But a few months in I found myself doubting my efforts, feeling like I hadn't tried intensely enough, hadn't pushed hard enough. So at two months, I hired a lactation consultant to coach Shepherd back onto the breast. I had so many hesitations. I know myself well...I knew that the first time it failed was gut wrenching, and that a subsequent failure would likely set off the same emotions. But I wanted it so badly. So we tried.  And to say it failed is an understatement. Shep was miserable. I was in pain. Everyone was crying. For five days we spent agonizing hours "breastfeeding," and it was anything but a bonding experience. And I finally accepted that being a good mother to Shepherd meant the same thing being a good mother so often means--putting my own desires aside for the sake of my child. While I so wanted to breastfeed Shep, that desire had become about me. I wanted it. I wanted that closeness and those sweet moments. It wasn't about him anymore, so it was time to stop.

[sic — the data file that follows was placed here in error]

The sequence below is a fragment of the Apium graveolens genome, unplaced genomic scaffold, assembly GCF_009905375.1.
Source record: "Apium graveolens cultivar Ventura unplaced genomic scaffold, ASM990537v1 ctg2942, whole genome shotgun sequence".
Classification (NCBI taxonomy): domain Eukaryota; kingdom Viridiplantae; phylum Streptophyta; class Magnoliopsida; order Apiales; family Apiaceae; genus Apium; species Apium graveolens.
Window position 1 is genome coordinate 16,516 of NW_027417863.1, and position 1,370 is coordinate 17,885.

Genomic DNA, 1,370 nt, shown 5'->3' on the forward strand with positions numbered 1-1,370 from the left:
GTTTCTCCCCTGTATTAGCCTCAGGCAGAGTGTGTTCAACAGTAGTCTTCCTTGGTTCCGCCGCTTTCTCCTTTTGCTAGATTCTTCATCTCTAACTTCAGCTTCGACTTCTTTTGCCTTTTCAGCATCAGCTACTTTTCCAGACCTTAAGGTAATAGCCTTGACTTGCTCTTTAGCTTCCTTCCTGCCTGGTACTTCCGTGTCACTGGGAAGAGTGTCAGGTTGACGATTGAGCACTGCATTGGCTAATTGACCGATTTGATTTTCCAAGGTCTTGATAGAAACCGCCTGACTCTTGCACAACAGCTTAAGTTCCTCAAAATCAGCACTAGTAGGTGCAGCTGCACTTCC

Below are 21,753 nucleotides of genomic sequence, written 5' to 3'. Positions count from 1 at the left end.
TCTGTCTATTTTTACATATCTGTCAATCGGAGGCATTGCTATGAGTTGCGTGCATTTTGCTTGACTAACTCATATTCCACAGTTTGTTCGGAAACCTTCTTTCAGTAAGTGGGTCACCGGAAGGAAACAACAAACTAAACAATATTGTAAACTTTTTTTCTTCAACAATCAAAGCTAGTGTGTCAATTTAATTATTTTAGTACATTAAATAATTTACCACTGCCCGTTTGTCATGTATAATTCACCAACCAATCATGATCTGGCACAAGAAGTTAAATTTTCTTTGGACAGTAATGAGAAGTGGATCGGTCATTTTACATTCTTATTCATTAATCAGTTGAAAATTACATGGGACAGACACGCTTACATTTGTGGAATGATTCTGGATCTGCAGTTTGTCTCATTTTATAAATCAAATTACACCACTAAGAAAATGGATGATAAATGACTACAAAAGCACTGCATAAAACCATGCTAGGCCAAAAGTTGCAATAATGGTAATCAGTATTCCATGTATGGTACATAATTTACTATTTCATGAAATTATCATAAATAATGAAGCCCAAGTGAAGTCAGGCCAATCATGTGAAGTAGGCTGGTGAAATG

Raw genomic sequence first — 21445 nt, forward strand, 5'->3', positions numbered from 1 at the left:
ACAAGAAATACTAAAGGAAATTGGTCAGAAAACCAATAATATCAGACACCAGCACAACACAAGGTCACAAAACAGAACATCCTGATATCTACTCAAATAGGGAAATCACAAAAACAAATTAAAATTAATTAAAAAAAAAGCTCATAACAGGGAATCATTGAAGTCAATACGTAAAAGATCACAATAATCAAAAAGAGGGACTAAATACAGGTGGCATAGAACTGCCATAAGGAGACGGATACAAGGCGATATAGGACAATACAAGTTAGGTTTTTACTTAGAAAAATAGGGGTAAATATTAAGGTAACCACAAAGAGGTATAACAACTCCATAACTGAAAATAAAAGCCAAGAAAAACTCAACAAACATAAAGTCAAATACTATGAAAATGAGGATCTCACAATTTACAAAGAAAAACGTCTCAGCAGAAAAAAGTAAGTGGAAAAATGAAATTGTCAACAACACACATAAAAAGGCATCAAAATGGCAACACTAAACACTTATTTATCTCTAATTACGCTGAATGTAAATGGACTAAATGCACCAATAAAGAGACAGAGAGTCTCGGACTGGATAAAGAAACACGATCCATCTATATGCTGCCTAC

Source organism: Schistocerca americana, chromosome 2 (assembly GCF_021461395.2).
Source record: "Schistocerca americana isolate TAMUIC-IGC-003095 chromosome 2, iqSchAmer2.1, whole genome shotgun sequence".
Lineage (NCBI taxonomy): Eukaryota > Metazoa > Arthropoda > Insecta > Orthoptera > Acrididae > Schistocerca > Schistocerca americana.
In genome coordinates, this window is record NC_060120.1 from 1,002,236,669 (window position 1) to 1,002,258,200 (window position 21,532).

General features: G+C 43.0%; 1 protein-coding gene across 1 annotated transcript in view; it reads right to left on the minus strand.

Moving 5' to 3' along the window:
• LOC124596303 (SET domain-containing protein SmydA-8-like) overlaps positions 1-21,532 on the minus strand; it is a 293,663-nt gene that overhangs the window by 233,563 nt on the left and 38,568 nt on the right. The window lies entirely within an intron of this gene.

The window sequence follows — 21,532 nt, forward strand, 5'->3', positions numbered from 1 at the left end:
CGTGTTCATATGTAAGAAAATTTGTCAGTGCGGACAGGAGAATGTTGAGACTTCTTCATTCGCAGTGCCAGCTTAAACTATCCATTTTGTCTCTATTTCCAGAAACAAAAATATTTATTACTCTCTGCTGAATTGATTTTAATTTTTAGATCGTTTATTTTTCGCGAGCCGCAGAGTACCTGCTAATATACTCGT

And once I finally accepted that Shep was going to be bottle fed, I was able to more fully embrace the beauty of that route. Cuddling him close while he drank. Being more available to the twins while feeding Shep, keeping them from resenting those moments. Seeing the love in Andrew's face as he was able to participate fully in the feeding process. For us, for our family, bottle feeding ended up being the best decision. And that's okay.

By the Numbers:

  • Over 784 pumping "sessions"
  • Over 392 hours pumping (or over 16 full 24-hour days)
  • Over 5,880 ounces of milk pumped= 183 liters= 92 two liter bottles

Wednesday, April 16, 2014

in stitches

Please add the following to my list of "things I hope to never have to do again:" take my 2-year-old to get stitches. Frances took a tumble off her racer yesterday and landed directly on her chin. Of course I was the one pushing her when the incident occurred, so I feel terrible and have officially deemed myself the worst mother ever.